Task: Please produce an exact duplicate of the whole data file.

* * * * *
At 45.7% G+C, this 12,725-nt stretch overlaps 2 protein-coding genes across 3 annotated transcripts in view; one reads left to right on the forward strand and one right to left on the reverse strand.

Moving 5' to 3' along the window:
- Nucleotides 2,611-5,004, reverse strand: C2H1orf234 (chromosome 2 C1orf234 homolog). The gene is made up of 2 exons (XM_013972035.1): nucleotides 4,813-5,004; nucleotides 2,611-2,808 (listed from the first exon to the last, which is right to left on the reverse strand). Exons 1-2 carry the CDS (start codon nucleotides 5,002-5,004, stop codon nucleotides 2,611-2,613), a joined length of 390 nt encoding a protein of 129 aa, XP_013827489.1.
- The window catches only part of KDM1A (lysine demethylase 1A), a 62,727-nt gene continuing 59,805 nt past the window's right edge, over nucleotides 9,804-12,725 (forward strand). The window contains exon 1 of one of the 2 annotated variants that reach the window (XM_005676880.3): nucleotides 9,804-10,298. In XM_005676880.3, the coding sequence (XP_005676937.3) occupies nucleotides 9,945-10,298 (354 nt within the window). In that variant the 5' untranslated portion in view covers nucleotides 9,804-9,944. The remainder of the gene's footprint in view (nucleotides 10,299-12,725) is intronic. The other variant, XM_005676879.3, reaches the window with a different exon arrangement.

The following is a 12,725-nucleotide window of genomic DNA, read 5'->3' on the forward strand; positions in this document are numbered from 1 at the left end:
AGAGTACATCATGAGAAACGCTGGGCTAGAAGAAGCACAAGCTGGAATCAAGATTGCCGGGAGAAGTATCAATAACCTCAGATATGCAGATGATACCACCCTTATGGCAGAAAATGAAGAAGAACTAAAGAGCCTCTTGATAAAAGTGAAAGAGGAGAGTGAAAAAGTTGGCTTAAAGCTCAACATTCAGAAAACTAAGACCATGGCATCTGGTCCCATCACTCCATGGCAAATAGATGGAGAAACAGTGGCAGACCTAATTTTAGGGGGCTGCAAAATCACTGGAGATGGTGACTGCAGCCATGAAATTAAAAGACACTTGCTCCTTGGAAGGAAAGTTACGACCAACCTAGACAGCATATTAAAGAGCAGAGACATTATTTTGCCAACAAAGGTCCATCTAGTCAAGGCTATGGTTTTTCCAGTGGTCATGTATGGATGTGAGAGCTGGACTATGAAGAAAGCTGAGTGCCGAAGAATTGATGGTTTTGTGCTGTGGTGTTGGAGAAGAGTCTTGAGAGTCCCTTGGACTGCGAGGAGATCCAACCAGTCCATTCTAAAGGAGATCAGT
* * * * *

At 45.7% G+C, this 12,725-nt stretch overlaps 2 protein-coding genes across 3 annotated transcripts in view; one reads left to right on the forward strand and one right to left on the reverse strand.

Moving 5' to 3' along the window:
- Nucleotides 2,611-5,004, reverse strand: C2H1orf234 (chromosome 2 C1orf234 homolog). The gene is made up of 2 exons (XM_013972035.1): nucleotides 4,813-5,004; nucleotides 2,611-2,808 (listed from the first exon to the last, which is right to left on the reverse strand). Exons 1-2 carry the CDS (start codon nucleotides 5,002-5,004, stop codon nucleotides 2,611-2,613), a joined length of 390 nt encoding a protein of 129 aa, XP_013827489.1.
- The window catches only part of KDM1A (lysine demethylase 1A), a 62,727-nt gene continuing 59,805 nt past the window's right edge, over nucleotides 9,804-12,725 (forward strand). The window contains exon 1 of one of the 2 annotated variants that reach the window (XM_005676880.3): nucleotides 9,804-10,298. In XM_005676880.3, the coding sequence (XP_005676937.3) occupies nucleotides 9,945-10,298 (354 nt within the window). In that variant the 5' untranslated portion in view covers nucleotides 9,804-9,944. The remainder of the gene's footprint in view (nucleotides 10,299-12,725) is intronic. The other variant, XM_005676879.3, reaches the window with a different exon arrangement.

The following is a 12,725-nucleotide window of genomic DNA, read 5'->3' on the forward strand; positions in this document are numbered from 1 at the left end:
AGAGTACATCATGAGAAACGCTGGGCTAGAAGAAGCACAAGCTGGAATCAAGATTGCCGGGAGAAGTATCAATAACCTCAGATATGCAGATGATACCACCCTTATGGCAGAAAATGAAGAAGAACTAAAGAGCCTCTTGATAAAAGTGAAAGAGGAGAGTGAAAAAGTTGGCTTAAAGCTCAACATTCAGAAAACTAAGACCATGGCATCTGGTCCCATCACTCCATGGCAAATAGATGGAGAAACAGTGGCAGACCTAATTTTAGGGGGCTGCAAAATCACTGGAGATGGTGACTGCAGCCATGAAATTAAAAGACACTTGCTCCTTGGAAGGAAAGTTACGACCAACCTAGACAGCATATTAAAGAGCAGAGACATTATTTTGCCAACAAAGGTCCATCTAGTCAAGGCTATGGTTTTTCCAGTGGTCATGTATGGATGTGAGAGCTGGACTATGAAGAAAGCTGAGTGCCGAAGAATTGATGGTTTTGTGCTGTGGTGTTGGAGAAGAGTCTTGAGAGTCCCTTGGACTGCGAGGAGATCCAACCAGTCCATTCTAAAGGAGATCAGT